Krakow was the most pleasant surprise of our travels! We went because Anthony’s grandparents are from just outside the city, and even though I have celebrated a few Polish Christmases with his family, I wasn’t sure what to expect from the country or my first visit to Eastern Europe. We joined a free walking tour when we first arrived, and it was a convenient way to see the city. There are a lot of companies to choose from, but we had a great experience with Dale from City Walks. He was a wealth of knowledge on our tour of Old Town and the Jewish Quarter. I’ve never been much into history, but I definitely nerd-ed out on our onward travels sharing our newfound education with everyone. In no particular order, here are 10 interesting things we learned in Krakow.
Salt was used as currency
When we visited the Wieliczka Salt Mine, it looked like an underground cave except you could lick the walls! We descended over 800 stairs and 135 meters which took about 10 minutes to walk. They stopped mining here in 2007 because salt is so cheap today, but it used to be as valuable as gold. Hundreds of years ago when there was no refrigeration, salt was how they kept their meat. The word salary even derives from dealing salt.
Food menus don’t always translate
Truthfully, I was a little nervous about the food in Poland, but it was some of the best we had along our travels. (I also loved that we stayed walking distance to a 24-hour pierogi, Polish dumpling, restaurant!) If you’re not familiar with the cuisine, reading the English descriptions can sometimes be confusing. On the menu, golumpki translates into “little pigeons.” Contrary to what any English speaker might think, there’s nothing bird-like about this meal. Golumpki are cabbage rolls stuffed with ground pork with a tomato sauce on top. Apparently Polish people think they look like little pigeons on the plate, hence the translation. I never understood the resemblance, but I’m glad I tried it!
There’s an underground city in the Main Square
Old history is hard for me to fathom, so it was amazing to visit the Rynek Underground museum to witness it firsthand. Krakow got invaded a lot, but impressively enough it never burned down. Every time the city needed re-building, they would build on top of previous pavement. After doing this for so many centuries, today’s Main Square now stands meters above actual ground. In 2009, excavators dug up the town center and found underground ruins dating back to the 13th century. It’s in the museum where we saw replicas of buried corpses and learned about how Poland believes in vampires. They used to bury the suspected in the fetal position or beheaded them for fear that they would come back and haunt the living.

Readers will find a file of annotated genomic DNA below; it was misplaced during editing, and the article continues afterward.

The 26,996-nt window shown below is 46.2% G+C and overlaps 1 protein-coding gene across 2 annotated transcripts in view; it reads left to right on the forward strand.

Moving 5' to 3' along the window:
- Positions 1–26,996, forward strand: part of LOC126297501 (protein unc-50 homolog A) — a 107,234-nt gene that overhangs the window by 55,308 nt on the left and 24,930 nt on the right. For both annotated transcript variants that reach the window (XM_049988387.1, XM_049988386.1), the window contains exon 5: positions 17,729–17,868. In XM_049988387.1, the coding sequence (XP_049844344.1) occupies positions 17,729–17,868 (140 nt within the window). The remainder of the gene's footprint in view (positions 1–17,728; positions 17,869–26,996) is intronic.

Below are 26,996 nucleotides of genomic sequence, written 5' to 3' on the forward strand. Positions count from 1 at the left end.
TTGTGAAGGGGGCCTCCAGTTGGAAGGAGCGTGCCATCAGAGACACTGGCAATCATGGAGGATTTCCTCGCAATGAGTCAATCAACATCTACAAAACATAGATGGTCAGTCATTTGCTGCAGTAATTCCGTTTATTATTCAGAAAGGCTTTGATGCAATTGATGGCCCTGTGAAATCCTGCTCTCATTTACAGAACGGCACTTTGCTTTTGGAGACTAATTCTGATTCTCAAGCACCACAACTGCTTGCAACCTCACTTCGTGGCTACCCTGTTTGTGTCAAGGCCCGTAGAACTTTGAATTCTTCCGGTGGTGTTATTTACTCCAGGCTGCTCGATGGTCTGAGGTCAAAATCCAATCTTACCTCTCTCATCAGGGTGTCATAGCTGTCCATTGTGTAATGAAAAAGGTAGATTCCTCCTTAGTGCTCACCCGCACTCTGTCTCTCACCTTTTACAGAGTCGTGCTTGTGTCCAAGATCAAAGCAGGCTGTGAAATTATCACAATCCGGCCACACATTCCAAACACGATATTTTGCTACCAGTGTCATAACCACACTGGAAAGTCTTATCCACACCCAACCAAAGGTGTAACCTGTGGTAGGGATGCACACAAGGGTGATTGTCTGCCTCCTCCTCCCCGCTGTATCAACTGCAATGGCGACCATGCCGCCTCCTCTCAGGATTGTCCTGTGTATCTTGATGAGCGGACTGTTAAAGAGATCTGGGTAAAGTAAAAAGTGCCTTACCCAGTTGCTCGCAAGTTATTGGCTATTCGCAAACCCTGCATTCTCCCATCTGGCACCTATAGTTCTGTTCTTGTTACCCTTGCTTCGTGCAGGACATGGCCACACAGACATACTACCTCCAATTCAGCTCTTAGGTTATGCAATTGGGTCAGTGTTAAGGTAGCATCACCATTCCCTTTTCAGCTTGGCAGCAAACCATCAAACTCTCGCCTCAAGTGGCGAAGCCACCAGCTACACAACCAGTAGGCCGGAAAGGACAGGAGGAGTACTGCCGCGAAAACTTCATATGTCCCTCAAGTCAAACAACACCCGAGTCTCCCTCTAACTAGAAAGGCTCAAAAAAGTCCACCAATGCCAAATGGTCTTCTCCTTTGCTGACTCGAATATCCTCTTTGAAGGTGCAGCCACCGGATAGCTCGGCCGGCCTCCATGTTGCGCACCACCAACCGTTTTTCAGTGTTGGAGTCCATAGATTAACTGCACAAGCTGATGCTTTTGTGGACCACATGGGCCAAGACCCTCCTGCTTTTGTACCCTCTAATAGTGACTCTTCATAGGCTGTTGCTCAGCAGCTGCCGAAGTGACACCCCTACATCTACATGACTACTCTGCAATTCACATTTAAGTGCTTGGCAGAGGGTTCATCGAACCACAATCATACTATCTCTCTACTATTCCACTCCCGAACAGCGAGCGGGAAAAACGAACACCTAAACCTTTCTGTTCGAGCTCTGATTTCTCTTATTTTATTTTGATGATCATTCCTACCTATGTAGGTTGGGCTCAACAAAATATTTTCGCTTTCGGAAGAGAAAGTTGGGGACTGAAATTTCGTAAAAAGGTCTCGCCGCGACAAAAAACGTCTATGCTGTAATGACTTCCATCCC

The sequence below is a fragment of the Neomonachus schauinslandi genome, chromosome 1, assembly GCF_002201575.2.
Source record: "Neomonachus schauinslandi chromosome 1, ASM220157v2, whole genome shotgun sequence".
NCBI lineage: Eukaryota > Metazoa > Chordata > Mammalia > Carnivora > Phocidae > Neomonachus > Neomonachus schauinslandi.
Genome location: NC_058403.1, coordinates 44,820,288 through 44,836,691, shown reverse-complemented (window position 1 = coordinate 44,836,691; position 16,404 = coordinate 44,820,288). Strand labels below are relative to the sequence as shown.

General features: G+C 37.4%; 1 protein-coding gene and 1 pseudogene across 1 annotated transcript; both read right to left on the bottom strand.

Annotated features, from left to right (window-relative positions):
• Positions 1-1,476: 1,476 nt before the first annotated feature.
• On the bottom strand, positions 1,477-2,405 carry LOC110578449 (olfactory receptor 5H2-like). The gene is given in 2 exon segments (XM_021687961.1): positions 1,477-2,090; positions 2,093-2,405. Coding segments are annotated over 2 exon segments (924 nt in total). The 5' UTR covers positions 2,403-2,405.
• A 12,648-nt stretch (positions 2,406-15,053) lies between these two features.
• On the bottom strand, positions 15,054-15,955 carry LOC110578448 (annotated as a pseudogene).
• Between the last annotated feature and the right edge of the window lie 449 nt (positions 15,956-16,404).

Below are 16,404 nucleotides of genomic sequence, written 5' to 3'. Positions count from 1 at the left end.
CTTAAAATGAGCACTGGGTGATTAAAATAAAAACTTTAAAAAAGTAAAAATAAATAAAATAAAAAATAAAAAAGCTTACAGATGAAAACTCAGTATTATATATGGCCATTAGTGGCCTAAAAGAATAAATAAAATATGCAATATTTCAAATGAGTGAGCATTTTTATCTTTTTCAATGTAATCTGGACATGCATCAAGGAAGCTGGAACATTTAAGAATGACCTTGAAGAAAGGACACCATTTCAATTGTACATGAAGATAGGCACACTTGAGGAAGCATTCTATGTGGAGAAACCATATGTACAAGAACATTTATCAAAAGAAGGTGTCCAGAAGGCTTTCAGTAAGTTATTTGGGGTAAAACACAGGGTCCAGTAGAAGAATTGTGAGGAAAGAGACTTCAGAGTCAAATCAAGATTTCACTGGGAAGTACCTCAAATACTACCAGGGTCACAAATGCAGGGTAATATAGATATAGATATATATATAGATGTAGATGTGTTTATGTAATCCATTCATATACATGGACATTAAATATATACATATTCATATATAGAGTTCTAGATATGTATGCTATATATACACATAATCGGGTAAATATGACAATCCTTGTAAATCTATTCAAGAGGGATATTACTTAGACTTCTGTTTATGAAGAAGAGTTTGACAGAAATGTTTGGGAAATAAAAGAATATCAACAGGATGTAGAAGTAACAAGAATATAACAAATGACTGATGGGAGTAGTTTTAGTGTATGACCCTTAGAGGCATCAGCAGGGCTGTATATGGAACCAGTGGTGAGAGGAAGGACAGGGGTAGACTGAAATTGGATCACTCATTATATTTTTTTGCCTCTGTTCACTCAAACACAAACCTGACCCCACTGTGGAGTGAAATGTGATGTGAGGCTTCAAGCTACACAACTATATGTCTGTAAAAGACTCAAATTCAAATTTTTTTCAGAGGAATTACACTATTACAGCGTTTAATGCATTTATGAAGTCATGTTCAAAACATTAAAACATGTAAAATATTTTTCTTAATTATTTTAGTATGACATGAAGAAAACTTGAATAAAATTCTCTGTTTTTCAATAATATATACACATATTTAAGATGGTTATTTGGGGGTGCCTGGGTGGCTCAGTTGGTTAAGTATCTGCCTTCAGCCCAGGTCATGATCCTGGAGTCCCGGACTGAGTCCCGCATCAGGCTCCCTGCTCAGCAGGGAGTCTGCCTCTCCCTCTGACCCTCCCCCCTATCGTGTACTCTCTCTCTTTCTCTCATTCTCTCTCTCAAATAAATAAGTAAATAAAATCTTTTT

A trumpeter died trying to save his city
On our Old Town walking tour, we learned that centuries ago a lookout was in the St. Mary’s Basilica church tower when he saw the city was about to be invaded. The only thing he had with him to get the public’s attention was his trumpet, so he played. He was shot in the neck with an arrow half-way through his tune. Today, a trumpeter plays every hour on the hour to honor his bravery and the refrain stops abruptly like when it did when the lad died. It’s good luck to wave at the trumpeter and if he waves back, your wish will come true.
Their city walls keep the public healthy
This could be another myth, but who’s to say it isn’t true? When the community wanted to tear down the defense wall that surrounds the town square, someone convinced them to keep the northern wall erect to protect the city from cold winter winds that could help in the prevention of spreading illness. For a place that reaches temperatures of -30C/-22F, I’d be happy to take that chance.
There use to be more Jews here than anywhere else in the world